Our study can be divided into two groups: 37 cases of sporadic head and neck paraganglioma from the Leiden University Medical Center; and 5 index cases with pheochromocytoma and/or paraganglioma and familial antecedents, collected from several other national and international clinical centers.
Of the 37 cases with sporadic head and neck paraganglioma, 2 individuals were identified as carrying heterozygous germline mutations of SDHB (5%).
Two patients carried a splice site mutation in intron 4, c.423+1G>A (Table ). Patient S-003, a 50 year old male, presented with elevated catecholamine levels and single jugular paraganglioma, and died at the age of 58 due to complications resulting from tumor recurrence. A second male patient, S-020, presented at the age of 55 with a single carotid body tumor which was successfully removed, and a subsequent MRI scan three years later showed no abnormalities. This patient was described briefly in a previous report that examined SDH activity in paraganglioma, using the former mutation nomenclature of IVS4+1G>A [20
]. The tumor from this patient was negative for SDH activity.
Mutations of SDHB and SDHC found in this study.
The splice site mutation in intron 4 abolishes the consensus splice donor sequence and thus may result in splicing abnormalities. RNA was available from patient S-020, and RT-PCR analysis confirmed that splicing was shifted 54 nucleotides upstream of the normal splice site, into the exon 4 coding sequence, leading to an in frame deletion of 18 amino acids (Figure ). Normal control RNA did not reveal any alternative splicing. This variant was not found in the control population of 300 chromosomes. This mutation has recently been identified in two other patients of Dutch origin. As these patients are all of ethnic Dutch origin and are apparently unrelated, this mutation may represent a SDHB founder mutation in The Netherlands.
Figure 1 The SDHB mutation c.423+1G>A disrupts normal splicing. Primers in exon 3 and exon 5 were used to amplify cDNA. Lane 1: Patient S-020: In addition to a product of ~250 bp, a fragment missing 54 bp was also amplified (arrow). Sequencing showed an (more ...)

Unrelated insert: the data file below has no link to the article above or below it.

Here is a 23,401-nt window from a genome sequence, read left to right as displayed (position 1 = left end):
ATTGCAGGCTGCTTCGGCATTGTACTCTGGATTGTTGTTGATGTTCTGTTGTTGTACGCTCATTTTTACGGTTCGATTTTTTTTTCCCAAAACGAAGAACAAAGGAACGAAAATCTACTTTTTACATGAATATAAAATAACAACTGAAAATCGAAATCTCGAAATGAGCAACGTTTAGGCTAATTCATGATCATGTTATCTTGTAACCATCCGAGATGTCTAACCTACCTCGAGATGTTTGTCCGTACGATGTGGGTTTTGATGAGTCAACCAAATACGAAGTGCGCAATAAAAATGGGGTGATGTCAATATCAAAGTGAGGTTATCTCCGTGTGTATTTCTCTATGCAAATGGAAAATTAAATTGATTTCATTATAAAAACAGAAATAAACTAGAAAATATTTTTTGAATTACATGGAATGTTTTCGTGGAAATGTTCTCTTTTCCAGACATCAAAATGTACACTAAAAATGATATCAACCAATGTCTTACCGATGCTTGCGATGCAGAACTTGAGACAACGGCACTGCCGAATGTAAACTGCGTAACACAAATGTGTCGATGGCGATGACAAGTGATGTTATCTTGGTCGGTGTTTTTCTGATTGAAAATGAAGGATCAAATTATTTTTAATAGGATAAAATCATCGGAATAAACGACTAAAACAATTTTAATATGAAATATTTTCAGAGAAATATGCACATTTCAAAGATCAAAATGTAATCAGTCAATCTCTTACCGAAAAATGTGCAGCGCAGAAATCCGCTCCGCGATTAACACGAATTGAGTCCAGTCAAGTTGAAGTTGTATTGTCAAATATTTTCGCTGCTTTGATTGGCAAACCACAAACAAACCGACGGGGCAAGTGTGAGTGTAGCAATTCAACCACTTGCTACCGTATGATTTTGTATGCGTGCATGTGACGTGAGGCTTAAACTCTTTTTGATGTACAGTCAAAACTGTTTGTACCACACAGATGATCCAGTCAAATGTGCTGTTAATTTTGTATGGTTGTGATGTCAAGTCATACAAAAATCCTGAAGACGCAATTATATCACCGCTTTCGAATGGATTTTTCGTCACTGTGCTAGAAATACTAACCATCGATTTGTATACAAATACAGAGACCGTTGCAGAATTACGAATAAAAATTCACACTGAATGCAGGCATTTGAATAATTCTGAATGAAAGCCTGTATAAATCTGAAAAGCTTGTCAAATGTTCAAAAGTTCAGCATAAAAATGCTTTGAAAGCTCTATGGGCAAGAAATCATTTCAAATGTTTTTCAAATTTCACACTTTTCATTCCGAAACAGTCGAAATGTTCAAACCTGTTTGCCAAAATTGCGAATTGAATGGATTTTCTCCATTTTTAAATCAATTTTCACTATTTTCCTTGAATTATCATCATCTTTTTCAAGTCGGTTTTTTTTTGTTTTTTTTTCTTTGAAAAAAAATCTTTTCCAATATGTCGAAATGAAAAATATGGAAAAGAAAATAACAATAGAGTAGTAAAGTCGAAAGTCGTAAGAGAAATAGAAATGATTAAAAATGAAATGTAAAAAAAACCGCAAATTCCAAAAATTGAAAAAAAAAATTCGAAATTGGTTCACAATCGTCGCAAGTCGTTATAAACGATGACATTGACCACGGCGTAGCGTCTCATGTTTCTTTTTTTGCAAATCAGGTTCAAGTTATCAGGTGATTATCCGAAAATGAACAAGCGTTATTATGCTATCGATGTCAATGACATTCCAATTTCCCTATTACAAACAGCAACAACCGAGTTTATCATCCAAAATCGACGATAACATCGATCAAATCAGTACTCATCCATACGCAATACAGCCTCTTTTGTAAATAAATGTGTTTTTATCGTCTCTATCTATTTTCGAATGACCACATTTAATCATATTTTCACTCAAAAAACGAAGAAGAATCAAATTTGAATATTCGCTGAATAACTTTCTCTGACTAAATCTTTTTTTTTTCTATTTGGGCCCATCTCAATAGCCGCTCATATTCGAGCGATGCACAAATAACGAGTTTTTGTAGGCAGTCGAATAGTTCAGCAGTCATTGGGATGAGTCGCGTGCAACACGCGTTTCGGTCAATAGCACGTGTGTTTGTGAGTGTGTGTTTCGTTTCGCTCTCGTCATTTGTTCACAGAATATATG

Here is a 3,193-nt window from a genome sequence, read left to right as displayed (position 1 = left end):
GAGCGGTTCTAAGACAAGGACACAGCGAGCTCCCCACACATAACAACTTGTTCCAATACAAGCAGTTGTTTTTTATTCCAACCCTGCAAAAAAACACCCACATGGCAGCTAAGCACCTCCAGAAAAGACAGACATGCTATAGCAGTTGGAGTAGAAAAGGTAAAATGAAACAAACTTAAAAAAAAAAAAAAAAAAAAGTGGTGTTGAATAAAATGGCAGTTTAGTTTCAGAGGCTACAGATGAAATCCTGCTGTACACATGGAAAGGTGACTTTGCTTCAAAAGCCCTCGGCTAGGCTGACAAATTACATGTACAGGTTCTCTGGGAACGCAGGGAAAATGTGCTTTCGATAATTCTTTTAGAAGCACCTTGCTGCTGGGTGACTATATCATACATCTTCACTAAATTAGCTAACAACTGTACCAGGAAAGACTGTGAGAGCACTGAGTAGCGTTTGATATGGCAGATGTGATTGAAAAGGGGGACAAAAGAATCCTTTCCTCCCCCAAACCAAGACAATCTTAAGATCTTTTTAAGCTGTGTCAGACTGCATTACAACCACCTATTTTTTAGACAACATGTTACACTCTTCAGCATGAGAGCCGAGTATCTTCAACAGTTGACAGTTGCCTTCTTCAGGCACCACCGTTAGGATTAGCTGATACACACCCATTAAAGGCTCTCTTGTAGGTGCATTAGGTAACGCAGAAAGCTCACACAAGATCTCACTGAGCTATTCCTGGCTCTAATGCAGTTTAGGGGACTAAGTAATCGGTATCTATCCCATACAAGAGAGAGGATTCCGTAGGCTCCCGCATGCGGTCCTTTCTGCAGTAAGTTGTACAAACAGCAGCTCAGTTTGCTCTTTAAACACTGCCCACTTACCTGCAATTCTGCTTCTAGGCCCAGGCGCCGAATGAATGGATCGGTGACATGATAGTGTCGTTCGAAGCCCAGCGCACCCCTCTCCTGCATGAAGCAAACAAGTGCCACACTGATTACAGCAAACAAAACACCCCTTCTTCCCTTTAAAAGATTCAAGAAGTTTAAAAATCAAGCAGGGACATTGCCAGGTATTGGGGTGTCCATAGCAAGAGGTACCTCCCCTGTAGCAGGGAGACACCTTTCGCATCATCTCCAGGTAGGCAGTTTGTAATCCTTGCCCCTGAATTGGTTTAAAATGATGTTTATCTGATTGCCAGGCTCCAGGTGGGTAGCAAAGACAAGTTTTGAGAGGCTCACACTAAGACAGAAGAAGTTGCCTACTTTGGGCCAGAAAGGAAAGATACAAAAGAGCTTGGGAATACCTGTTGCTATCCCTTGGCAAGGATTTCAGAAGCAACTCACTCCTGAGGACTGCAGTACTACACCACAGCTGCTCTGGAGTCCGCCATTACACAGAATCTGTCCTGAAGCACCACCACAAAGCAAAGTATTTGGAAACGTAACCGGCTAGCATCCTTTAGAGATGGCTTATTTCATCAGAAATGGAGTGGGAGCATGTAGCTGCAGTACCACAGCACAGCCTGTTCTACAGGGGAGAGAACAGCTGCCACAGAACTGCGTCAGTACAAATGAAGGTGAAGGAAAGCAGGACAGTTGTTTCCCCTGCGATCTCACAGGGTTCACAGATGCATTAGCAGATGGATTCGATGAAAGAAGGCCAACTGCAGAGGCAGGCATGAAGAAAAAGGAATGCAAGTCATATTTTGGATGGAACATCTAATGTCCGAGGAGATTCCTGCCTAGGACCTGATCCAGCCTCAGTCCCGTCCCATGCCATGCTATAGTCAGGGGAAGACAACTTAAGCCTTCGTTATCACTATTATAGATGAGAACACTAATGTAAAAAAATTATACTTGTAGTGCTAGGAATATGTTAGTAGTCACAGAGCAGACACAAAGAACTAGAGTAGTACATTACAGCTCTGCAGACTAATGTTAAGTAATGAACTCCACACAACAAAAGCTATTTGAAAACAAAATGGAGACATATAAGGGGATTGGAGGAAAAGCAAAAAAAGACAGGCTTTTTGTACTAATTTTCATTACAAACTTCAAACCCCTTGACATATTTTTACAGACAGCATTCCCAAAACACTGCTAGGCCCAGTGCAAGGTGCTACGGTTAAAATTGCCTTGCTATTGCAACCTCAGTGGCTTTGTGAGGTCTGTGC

All sporadic patients were also analyzed for mutations in the six exons of SDHC. A single patient, a 36-year-old male of Turkish origin, was found to carry a germline mutation of SDHC. This patient was diagnosed with a single carotid body tumor, and had no known family history. A transition of C to T at base pair 214 in exon 4, resulted in the missense mutation of a highly conserved arginine residue (p.Arg72Cys), located in the putative quinone-binding site of complex II. A C. elegans
, (SDHC) that results in oxidative stress and premature ageing also affects a residue of the quinone binding site, at position 69 of the human sequence [21
]. This mutation is only the fifth identified in SDHC to date. The variant was not found in a Dutch control population of 328 chromosomes (although it should be noted that such a group is not an appropriate ethnic control to exclude the possibility of a non-functional Turkish polymorphism).
The functionality of all missense mutations should be interpreted cautiously, and particularly in a case such as this as this is only the second report of a missense mutation of SDHC and the patient presented without a family history.
In none of the sporadic cases was DNA available from the parents, so we were not able to establish whether these were de novo mutations.
In addition to the cases with sporadic head and neck paraganglioma, 5 index cases with pheochromocytoma and/or paraganglioma were collected, all of which were known or subsequently found to have a family history (Table ).
The first index case, a 36-year-old Dutch female patient (FGT 61.1) presented with a suspected extra-adrenal paraganglioma, and two paragangliomas (close to left kidney) were identified. After surgical removal no additional clinical signs of paraganglioma could be detected. The sister of the index patient (FGT61.2) presented at the age of 27 with symptoms of dizziness and elevated noradrenalin. An extra-adrenal paraganglioma, located between the pancreas and left kidney was identified. A female cousin had previously been diagnosed with paraganglioma but was not available for testing. Both patients were found to carry a germline nonsense mutation of SDHB, c.343C>T (p.Arg115X) which leads to a truncation of the protein at under half its normal length of 280 amino acids.
A second Dutch index patient (FGT66), presented at the age of 67 (2004) with pain in the upper abdomen, and a CT-scan revealed a left-sided retroperitoneal mass. Normetanephrine was highly elevated and were no indications of localisations or metastases elsewhere. The patient's daughter had previously been diagnosed with paraganglioma of the carotid body, that was removed at the age of 29.